In a previous post, we saw how Beijing was already exploring the idea of military intervention in Siberia in February 1918. The Duan government went so far as to sign a Joint Military Defence Agreement with Japan in May, with an eye to “defensive action” against the influence of the Central Powers in Russia. As long as Allied opinion remained divided, however, actual deployment proved elusive. Washington was concerned about the impact on Russian public opinion, as well as the potential for expanding Japan’s influence in Northeast Asia. The Japanese government was split between hawks and doves, with the former kept restrained by America’s lukewarm attitude.
The Czechoslovak Legion’s revolt in summer 1918 broke the deadlock. In America, military intervention could now be sold as assistance to the embattled Legion, fighting heroically against German and Austrian POWs. On 6 July, Washington decided in favour of intervention. This gave the Japanese hawks the ammunition they needed and, on 16 July, the Advisory Council for Foreign Affairs (Gaiko Chosakai) approved a draft calling for the deployment of an unrestricted number of troops to Siberia.
Even before this, however, the Japanese military began increasing its support for anti-bolshevik forces. Military advisors had been dispatched to both Semenov and Horvath since the beginning of 1918. Now a steady stream of soldiers began trickling towards the front, much to the alarm of Chinese officials.
On the issue of joint Allied intervention, there have been some developments and we will soon see the truth of the matter. I had previously wired about this on the 25th for your perusal. Now, according to accurate reports, there have recently been Japanese soldiers dressed in civilian uniforms, in groups of 100-200 or 300-500, travelling in succession via the South Manchurian and Chinese Eastern Railways to Vladivostok, Harbin and Manzhouli. Although they are not bearing arms, they are accompanied by trains each carrying several wooden crates. As for what these contain, they do not permit others to enquire and will not submit to checks. That they are being used to secretly transport weapons need not even be asked. These soldiers are volunteers and demobilised infantrymen of that country, leaving in civilian clothes and stationed in Vladivostok, Harbin etc. Moreover, no mobilisation order has been announced in order to forestall questions from other countries. Their intentions are extremely obscure and it is hard to guess at their purposes. Based on accurate information obtained from various sources, an enquiry was made with Colonel Saito – an advisor with my office – who said it is likely that the volunteers are going to Manzhouli to aid Semenov and the demobilised infantry will be frontline troops for the joint intervention. Once the Allies carry out the intervention, they will immediately switch to military uniform and assemble as a force. For your kind consideration.Telegram from Meng Enyuan, 28 July 1918. Zhong-e guanxi shiliao, Minguo jiunian zhi banian (1917-1919): chubing Xiboliya, p. 224.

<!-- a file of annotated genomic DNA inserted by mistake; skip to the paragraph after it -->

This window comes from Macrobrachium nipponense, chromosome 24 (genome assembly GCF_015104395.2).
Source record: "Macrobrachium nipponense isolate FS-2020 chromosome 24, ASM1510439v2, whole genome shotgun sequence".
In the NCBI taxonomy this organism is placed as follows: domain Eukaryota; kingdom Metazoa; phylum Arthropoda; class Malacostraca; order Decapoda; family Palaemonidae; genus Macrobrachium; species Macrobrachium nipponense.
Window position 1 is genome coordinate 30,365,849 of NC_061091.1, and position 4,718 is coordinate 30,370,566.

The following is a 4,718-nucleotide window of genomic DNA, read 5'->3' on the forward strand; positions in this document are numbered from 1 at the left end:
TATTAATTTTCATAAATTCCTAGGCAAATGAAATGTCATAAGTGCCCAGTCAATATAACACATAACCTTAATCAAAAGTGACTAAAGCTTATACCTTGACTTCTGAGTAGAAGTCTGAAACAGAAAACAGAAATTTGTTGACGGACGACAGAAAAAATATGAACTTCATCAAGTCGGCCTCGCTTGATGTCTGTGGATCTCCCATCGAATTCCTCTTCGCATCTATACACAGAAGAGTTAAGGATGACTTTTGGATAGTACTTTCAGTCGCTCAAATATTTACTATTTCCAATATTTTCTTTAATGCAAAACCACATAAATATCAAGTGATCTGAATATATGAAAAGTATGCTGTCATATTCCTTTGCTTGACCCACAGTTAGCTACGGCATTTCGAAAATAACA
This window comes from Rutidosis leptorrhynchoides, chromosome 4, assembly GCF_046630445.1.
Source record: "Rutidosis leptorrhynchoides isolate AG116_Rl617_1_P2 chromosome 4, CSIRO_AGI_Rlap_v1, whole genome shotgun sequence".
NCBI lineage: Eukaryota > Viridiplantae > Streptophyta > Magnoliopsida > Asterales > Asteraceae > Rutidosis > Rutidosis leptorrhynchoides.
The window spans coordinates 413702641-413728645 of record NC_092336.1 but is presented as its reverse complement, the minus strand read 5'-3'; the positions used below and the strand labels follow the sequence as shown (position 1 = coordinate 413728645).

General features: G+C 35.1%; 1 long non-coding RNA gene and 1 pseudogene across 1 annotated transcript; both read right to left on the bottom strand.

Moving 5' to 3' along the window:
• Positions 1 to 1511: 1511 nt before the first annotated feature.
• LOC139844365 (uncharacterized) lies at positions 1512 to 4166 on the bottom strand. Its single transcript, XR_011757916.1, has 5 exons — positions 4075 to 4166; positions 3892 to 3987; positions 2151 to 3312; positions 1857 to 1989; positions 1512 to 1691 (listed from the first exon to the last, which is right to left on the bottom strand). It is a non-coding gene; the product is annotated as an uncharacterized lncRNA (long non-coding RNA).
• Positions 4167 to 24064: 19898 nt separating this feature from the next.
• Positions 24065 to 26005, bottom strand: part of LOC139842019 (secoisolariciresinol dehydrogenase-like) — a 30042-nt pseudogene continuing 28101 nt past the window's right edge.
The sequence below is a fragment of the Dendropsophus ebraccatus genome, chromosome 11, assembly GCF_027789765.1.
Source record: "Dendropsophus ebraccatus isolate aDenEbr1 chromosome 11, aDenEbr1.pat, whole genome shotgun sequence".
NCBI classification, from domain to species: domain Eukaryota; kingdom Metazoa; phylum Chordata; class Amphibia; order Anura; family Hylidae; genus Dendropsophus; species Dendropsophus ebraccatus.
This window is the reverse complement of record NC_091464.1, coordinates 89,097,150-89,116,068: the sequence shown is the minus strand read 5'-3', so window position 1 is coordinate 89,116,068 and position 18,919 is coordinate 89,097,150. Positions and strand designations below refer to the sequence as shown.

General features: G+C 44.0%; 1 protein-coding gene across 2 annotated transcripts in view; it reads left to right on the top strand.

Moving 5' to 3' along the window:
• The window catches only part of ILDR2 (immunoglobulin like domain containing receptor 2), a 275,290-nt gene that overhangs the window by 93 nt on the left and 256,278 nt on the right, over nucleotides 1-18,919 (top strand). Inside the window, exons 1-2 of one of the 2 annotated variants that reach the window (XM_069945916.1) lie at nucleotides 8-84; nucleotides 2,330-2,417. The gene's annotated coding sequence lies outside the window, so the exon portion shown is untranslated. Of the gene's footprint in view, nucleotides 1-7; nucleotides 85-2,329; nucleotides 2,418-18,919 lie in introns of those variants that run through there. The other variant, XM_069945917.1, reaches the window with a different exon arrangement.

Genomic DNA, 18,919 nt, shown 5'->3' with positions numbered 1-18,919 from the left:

Semenov had been under pressure from the Reds at Manzhouli since June, and some of the soldiers mentioned in Meng’s telegram were indeed members of a 500-strong volunteer battalion – organised by Major-General Muto Nobuyoshi – sent to rescue him. In April, the Japanese had also landed several hundred troops from their warships in Vladivostok, providing cover for the demobilised soldiers. But whatever the exact number or destination of these forces, they were a sign of the Imperial Japanese Army’s broad scope of action in Manchuria and the Russian Far East. Already in February, Vice-Chief of Staff Tanaka Giichi, one of the foremost advocates of unilateral intervention, had set up a secret Military Affairs Cooperative Committee to prepare for full-scale operations in Siberia. And even as the Terauchi government and the popular press debated the desirability of intervention, the army general staff had a free hand in sponsoring anti-bolshevik clients and mobilising emigre volunteers.
More galling for Meng – in spite of his own entanglements with Japanese advisors – was China’s inability to do anything about these troop movements. The Joint Defence Agreement expressly permitted the Japanese army to use the CER for military purposes, as long as it did not contravene the original Sino-Russian railway treaties. This was the first inkling that Duan Qirui’s appeasement of the Japanese would have dire consequences for China’s authority over the Railway zone.
On 2 August, after an exchange of notes with the Americans, the Japanese government officially announced its intention to send its forces to Vladivostok. This was framed as a response to German and POW activity in Russia and a defence against “chaos”. What was missing, however, was a firm commitment to the American proviso that the number of troops be limited to 7,000. Instead, the Japanese reserved the right to send reinforcements if necessary, following consultation with the Allies. Troops could also be deployed in areas other than Vladivostok.
With the brakes now taken off the Imperial Japanese Army, there was no more need for subterfuge. The first elements of the 12th Division left Kokura for Vladivostok on 10 August; one day after they landed, the division commander requested immediate reinforcements. The Japanese government then agreed that the 7th Division, stationed along the South Manchurian Railway, would be sent to bolster Semenov in Manzhouli, directly contravening the original declaration but permissible under the Sino-Japanese Joint Defence Agreement. These were followed by yet further reinforcements from South Manchuria called up by the general staff, asserting its “right of supreme command” in the battlefield without consulting civilian politicians. Just three weeks after the Japanese announcement, the stage was set for large-scale military operations across East Siberia and the Russian Far East.